Ridge and Furrow

Stanton-on-the-Wolds Golf Club's Ridge and Furrow

Probably not many Members give thought that when playing off the fairways of the 3rd, 9th, 11th and 18th holes their resulting lie, presuming that the ball found the cut fairway, has been influenced by farming activity that has taken place centuries earlier.

The 'ridge and furrow' is one of the most recognisable features of English historic landscape which gives fields the undulating, corrugated surface that in most cases marks the remains of medieval strip fields that where once under the plough.

Ridges were cast up, using a single direction plough, in order to create a self-draining seedbed, the furrow acted as an open drain as well as serving as an ownership demarcation between ridges.

The ridges were typical of the pre-enclosure farming system where villages were surrounded by large hedgeless 'open fields' that were farmed in the strip system. An individual farmer's holding, called an oxgang, typically consisted of about 20 acres of land lying in 70 or so strips, or ridges, scattered around a village, with no two ridges lying together, this scattering of an individuals holding was to ensure an even distribution of ridges across the fields, which were usually cultivated on a three-year crop rotation, carrying wheat and barley in the first year, beans and peas in the second, and left fallow in the third.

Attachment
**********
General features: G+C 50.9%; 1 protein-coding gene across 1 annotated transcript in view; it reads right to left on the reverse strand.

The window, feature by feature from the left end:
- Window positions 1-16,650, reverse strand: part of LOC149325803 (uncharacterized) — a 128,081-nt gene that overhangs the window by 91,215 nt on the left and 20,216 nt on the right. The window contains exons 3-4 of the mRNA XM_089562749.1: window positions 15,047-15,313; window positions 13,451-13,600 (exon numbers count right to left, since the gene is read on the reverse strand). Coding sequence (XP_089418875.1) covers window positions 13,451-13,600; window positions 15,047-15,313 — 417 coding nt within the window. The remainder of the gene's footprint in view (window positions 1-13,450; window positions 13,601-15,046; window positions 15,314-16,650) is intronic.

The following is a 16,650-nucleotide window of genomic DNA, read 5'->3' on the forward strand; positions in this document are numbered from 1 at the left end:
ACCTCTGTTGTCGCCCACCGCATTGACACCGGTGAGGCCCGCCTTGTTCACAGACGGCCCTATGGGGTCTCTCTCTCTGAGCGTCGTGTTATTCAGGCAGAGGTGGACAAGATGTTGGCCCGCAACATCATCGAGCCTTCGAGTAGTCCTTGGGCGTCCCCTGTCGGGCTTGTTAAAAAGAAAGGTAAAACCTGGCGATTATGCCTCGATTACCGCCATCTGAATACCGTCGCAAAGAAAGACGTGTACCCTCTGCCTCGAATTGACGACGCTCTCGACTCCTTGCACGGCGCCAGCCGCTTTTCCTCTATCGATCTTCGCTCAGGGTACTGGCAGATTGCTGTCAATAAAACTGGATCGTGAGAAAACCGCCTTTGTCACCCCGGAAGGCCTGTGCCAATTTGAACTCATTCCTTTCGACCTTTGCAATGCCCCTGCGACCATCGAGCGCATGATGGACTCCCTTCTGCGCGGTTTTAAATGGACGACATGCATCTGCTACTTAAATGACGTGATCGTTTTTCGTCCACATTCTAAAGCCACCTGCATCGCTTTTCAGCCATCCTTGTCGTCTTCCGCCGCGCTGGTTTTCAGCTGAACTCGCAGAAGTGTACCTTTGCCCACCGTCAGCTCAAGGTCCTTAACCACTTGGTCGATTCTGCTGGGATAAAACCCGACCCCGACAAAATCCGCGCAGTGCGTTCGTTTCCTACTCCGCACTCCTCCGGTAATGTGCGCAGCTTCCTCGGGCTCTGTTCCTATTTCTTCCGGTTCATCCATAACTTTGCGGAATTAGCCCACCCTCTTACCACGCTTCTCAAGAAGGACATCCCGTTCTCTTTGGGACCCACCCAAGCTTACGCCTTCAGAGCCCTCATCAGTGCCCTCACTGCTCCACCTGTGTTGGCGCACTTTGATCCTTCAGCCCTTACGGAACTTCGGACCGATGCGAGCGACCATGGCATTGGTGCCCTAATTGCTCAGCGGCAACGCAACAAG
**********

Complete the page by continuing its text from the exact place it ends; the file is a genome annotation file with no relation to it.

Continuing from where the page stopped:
Typically each ridge measured one quarter of an acre - 5½  yards (1 rod) wide and 220 yards long, its length coming to be known as a furlong, though this term technically refers to block of ridges, of whatever number, lying together within an open field.

Individual owners or tenants would have cultivated these strips, although they would have had to pool resources and help one another, as many wouldn't have a plough or sufficient animals to pull it, and it generally took more than one person to perform the ploughing. Sometimes as many as four men might have worked together, one, the ploughman himself, holding and steering the plough, another to encourage the oxen, another to adjust the plough beam and help guide it, and another to add weight to the plough and keep it steady on the ground. The ploughing team of yoked animals could require as many as four beasts on heavy ground, and up to eight on virgin soil, perhaps averaging one mph, later with the use of horses this was increased to two mph. So ploughing was a matter of shouting and struggle - men against beasts and both against the soil.

Not all surviving ridges relate to pre-enclosure fields, two other types commonly occur, both dating from the 19th century. Wide ridges were sometimes ploughed within enclosed fields, again for drainage, they are distinguished from open-field ridges in being generally straight, rather wider [often 20yds], not so steep and always parallel to at least one field edge. Another type has very narrow ridges, 2-3 yards wide and these too fit within present-day hedged fields as can be seen on the practice ground area of the Golf Club.

So after taking your shot from the ridge and furrow, spare a quick thought for the people responsible for some of our more unusual fairways, I'm sure that they little thought that future generations would be playing sport on ground created by their sweat and graft.

more general 'ridge and furrow' information on Wikipedia